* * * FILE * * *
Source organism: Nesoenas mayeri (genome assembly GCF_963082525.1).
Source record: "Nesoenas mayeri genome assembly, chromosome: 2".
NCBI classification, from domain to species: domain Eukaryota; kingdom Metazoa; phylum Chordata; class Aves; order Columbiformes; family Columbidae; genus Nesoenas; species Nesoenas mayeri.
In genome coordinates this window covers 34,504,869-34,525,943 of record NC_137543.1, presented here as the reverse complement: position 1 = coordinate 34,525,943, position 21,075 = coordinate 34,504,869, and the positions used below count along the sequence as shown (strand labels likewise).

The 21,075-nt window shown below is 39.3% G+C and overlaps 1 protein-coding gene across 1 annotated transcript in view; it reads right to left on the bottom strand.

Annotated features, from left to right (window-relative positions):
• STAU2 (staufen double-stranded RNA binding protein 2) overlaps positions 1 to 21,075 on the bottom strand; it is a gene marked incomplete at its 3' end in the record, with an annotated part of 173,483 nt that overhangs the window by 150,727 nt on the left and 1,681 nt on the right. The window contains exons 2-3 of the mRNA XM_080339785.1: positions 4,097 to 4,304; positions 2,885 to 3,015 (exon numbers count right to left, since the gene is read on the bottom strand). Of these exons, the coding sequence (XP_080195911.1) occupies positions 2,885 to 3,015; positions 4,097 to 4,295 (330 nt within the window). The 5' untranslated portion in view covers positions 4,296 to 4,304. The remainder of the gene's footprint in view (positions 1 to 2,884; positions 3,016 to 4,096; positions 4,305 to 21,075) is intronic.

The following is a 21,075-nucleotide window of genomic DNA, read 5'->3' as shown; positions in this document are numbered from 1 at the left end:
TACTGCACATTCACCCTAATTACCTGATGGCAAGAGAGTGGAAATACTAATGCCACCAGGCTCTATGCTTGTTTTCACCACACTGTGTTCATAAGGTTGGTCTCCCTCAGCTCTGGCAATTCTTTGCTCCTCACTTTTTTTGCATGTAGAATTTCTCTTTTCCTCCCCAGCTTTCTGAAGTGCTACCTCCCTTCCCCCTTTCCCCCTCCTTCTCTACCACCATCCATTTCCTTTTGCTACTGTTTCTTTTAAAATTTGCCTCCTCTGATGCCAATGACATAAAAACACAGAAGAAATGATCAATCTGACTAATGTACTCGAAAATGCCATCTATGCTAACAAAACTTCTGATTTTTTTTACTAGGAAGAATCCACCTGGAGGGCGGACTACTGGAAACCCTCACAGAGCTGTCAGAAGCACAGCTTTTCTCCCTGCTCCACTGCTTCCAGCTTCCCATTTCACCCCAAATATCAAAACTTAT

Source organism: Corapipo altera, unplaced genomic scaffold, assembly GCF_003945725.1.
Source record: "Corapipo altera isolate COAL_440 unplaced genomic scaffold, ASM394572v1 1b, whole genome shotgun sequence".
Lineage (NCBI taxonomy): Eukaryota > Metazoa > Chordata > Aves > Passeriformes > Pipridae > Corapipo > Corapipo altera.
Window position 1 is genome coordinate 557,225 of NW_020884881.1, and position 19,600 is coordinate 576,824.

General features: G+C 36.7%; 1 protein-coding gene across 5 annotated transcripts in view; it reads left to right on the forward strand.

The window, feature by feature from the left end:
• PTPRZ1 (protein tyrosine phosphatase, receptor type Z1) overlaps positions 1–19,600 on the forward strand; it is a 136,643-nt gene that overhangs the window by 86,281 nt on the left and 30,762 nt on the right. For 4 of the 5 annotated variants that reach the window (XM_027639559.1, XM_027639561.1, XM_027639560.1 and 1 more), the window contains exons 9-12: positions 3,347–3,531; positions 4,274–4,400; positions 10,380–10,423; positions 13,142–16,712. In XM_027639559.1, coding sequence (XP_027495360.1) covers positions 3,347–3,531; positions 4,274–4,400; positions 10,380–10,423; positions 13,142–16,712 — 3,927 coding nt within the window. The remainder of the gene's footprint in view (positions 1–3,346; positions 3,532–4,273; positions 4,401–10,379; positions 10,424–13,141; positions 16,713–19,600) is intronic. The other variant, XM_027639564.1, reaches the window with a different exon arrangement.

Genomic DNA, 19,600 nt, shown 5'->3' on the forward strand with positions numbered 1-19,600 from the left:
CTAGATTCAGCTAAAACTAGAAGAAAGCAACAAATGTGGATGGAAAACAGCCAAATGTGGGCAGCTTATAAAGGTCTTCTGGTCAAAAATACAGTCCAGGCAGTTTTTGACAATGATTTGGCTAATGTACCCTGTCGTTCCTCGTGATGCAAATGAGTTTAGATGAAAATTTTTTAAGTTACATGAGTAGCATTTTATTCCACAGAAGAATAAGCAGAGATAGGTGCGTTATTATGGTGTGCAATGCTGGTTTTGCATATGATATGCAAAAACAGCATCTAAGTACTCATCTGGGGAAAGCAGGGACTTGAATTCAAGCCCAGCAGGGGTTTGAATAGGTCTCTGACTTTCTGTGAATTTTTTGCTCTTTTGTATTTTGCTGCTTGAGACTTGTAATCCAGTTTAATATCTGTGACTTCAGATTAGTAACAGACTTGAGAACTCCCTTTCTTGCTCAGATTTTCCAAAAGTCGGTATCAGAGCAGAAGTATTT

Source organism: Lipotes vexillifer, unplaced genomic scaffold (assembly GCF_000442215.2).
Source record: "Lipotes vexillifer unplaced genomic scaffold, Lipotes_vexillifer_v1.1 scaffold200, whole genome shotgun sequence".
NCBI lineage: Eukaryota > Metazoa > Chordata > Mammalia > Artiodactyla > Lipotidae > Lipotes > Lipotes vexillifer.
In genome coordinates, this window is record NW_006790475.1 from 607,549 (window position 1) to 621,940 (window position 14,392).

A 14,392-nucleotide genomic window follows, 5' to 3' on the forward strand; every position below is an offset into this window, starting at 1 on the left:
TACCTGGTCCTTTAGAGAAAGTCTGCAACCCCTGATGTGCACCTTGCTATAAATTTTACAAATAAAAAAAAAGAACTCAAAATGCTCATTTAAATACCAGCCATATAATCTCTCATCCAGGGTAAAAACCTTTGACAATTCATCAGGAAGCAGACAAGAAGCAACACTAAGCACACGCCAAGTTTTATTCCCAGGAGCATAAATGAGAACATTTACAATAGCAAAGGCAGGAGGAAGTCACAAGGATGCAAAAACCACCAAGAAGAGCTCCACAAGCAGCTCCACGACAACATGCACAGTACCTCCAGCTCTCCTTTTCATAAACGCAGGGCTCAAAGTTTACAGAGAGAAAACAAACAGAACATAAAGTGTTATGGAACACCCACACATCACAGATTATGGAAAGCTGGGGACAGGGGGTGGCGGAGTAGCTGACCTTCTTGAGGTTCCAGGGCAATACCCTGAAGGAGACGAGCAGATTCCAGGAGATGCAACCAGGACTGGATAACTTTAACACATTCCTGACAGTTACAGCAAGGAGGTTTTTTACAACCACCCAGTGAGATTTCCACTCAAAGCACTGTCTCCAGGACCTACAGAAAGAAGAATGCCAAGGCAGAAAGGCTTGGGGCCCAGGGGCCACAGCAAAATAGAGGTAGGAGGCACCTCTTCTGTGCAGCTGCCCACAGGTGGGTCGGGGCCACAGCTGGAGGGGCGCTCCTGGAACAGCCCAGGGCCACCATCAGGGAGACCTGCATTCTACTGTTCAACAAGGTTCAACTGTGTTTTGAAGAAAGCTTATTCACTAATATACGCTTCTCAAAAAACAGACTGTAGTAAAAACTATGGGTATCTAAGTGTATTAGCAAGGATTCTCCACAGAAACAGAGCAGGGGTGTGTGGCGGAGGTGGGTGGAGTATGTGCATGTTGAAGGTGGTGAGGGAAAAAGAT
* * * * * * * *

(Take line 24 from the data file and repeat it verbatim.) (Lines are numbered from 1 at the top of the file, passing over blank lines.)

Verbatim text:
TACCTGGTCCTTTAGAGAAAGTCTGCAACCCCTGATGTGCACCTTGCTATAAATTTTACAAATAAAAAAAAAGAACTCAAAATGCTCATTTAAATACCAGCCATATAATCTCTCATCCAGGGTAAAAACCTTTGACAATTCATCAGGAAGCAGACAAGAAGCAACACTAAGCACACGCCAAGTTTTATTCCCAGGAGCATAAATGAGAACATTTACAATAGCAAAGGCAGGAGGAAGTCACAAGGATGCAAAAACCACCAAGAAGAGCTCCACAAGCAGCTCCACGACAACATGCACAGTACCTCCAGCTCTCCTTTTCATAAACGCAGGGCTCAAAGTTTACAGAGAGAAAACAAACAGAACATAAAGTGTTATGGAACACCCACACATCACAGATTATGGAAAGCTGGGGACAGGGGGTGGCGGAGTAGCTGACCTTCTTGAGGTTCCAGGGCAATACCCTGAAGGAGACGAGCAGATTCCAGGAGATGCAACCAGGACTGGATAACTTTAACACATTCCTGACAGTTACAGCAAGGAGGTTTTTTACAACCACCCAGTGAGATTTCCACTCAAAGCACTGTCTCCAGGACCTACAGAAAGAAGAATGCCAAGGCAGAAAGGCTTGGGGCCCAGGGGCCACAGCAAAATAGAGGTAGGAGGCACCTCTTCTGTGCAGCTGCCCACAGGTGGGTCGGGGCCACAGCTGGAGGGGCGCTCCTGGAACAGCCCAGGGCCACCATCAGGGAGACCTGCATTCTACTGTTCAACAAGGTTCAACTGTGTTTTGAAGAAAGCTTATTCACTAATATACGCTTCTCAAAAAACAGACTGTAGTAAAAACTATGGGTATCTAAGTGTATTAGCAAGGATTCTCCACAGAAACAGAGCAGGGGTGTGTGGCGGAGGTGGGTGGAGTATGTGCATGTTGAAGGTGGTGAGGGAAAAAGAT